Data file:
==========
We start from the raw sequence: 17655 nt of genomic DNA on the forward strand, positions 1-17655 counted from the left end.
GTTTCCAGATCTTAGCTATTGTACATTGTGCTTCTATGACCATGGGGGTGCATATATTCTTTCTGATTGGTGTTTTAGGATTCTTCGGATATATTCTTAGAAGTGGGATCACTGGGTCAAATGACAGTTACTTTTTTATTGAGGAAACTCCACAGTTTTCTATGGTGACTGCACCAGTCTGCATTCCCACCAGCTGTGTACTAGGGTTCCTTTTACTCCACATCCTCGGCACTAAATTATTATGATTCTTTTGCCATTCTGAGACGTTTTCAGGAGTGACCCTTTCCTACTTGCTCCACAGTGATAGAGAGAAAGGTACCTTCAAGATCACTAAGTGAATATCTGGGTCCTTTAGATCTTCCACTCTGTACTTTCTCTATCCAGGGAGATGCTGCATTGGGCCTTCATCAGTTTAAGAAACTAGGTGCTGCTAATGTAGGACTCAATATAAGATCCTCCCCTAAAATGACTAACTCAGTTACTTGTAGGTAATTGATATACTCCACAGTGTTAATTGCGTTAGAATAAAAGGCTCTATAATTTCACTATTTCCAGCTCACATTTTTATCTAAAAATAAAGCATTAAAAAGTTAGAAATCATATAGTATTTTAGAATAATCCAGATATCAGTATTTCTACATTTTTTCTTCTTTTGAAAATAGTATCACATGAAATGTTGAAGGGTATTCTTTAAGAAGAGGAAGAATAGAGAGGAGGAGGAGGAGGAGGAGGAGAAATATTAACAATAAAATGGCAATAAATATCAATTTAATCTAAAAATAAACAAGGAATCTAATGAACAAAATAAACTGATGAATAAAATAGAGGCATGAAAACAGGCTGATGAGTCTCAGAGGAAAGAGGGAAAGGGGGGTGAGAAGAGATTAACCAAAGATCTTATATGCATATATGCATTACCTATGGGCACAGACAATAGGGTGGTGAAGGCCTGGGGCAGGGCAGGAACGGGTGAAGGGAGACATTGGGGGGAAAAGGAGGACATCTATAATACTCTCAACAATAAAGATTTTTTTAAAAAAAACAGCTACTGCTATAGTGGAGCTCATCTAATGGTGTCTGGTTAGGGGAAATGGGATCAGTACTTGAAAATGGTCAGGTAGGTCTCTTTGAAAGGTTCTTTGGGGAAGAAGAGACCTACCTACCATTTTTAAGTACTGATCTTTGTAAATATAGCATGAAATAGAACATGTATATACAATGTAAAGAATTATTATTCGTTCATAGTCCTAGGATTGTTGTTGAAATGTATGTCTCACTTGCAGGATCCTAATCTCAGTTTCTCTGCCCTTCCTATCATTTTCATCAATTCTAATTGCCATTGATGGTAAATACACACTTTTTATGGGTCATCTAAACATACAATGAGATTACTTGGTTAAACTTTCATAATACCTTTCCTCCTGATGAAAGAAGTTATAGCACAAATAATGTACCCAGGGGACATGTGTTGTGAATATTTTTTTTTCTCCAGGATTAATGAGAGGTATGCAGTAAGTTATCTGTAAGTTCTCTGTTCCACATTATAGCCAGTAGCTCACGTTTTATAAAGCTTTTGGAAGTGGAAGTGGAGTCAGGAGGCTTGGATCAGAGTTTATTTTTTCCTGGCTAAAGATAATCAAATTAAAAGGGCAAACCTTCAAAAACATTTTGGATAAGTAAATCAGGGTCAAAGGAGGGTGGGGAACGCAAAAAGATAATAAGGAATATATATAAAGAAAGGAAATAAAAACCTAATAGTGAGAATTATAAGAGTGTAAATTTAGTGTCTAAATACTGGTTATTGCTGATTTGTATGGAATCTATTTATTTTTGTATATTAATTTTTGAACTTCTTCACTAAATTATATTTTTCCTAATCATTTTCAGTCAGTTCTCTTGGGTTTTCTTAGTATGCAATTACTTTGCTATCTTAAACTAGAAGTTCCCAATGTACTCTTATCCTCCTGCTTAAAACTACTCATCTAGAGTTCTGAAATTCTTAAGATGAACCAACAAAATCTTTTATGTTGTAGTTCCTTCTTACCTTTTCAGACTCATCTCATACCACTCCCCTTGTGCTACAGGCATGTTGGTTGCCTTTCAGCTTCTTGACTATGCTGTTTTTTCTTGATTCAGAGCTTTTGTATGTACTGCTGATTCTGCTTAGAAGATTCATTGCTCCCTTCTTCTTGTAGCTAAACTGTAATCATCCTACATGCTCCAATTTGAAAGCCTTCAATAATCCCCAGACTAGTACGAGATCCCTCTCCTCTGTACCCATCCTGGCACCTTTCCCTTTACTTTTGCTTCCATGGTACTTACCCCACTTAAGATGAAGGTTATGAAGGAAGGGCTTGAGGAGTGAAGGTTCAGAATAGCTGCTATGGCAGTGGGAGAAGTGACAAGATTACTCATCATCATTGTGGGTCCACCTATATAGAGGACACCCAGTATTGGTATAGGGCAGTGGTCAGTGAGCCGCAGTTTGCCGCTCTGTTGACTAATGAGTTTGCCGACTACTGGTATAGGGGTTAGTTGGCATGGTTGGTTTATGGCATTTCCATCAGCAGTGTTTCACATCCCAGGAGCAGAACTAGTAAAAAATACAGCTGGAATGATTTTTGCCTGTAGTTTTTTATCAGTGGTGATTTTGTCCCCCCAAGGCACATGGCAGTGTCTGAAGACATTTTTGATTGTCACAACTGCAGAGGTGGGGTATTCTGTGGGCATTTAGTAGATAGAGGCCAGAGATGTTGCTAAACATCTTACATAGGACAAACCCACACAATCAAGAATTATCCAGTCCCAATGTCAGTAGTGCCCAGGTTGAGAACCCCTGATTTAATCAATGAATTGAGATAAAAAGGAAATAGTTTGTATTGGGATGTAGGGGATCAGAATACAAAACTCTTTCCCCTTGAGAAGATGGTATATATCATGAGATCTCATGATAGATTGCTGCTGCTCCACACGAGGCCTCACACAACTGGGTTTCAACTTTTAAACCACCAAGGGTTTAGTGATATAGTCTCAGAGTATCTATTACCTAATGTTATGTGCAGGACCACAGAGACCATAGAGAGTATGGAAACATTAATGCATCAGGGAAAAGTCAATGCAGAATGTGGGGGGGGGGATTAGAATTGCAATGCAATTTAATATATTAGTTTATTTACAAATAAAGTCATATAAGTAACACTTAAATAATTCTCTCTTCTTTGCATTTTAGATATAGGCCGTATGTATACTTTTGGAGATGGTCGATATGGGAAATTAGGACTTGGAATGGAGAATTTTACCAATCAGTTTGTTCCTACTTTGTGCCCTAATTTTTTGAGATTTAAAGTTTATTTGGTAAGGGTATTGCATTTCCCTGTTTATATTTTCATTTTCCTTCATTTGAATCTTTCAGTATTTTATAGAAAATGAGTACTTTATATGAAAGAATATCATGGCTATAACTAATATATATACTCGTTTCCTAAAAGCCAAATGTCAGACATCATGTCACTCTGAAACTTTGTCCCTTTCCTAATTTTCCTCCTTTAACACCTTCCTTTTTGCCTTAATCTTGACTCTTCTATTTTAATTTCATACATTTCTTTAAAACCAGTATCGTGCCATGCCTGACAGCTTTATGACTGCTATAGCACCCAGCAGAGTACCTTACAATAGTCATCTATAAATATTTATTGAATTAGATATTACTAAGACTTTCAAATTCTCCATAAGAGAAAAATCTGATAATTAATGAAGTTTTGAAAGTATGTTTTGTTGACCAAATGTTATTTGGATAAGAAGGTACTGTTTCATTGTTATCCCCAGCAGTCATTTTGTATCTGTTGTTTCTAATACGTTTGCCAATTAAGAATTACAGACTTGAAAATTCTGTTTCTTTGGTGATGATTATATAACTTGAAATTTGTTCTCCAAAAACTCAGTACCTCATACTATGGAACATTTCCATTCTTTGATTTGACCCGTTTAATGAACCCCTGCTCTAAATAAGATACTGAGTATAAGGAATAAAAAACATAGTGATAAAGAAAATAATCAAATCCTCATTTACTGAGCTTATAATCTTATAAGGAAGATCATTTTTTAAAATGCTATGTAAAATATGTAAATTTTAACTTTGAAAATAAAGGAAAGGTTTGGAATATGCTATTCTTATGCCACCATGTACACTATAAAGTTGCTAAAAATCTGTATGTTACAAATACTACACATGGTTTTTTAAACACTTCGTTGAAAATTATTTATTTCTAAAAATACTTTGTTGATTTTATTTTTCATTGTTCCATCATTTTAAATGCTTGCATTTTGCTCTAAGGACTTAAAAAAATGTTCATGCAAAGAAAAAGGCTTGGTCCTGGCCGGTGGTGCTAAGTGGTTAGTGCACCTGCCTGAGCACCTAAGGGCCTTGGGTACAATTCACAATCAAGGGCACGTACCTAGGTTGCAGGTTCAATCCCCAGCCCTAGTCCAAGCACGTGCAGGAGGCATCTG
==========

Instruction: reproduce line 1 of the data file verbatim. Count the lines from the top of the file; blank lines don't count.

We start from the raw sequence: 17655 nt of genomic DNA on the forward strand, positions 1-17655 counted from the left end.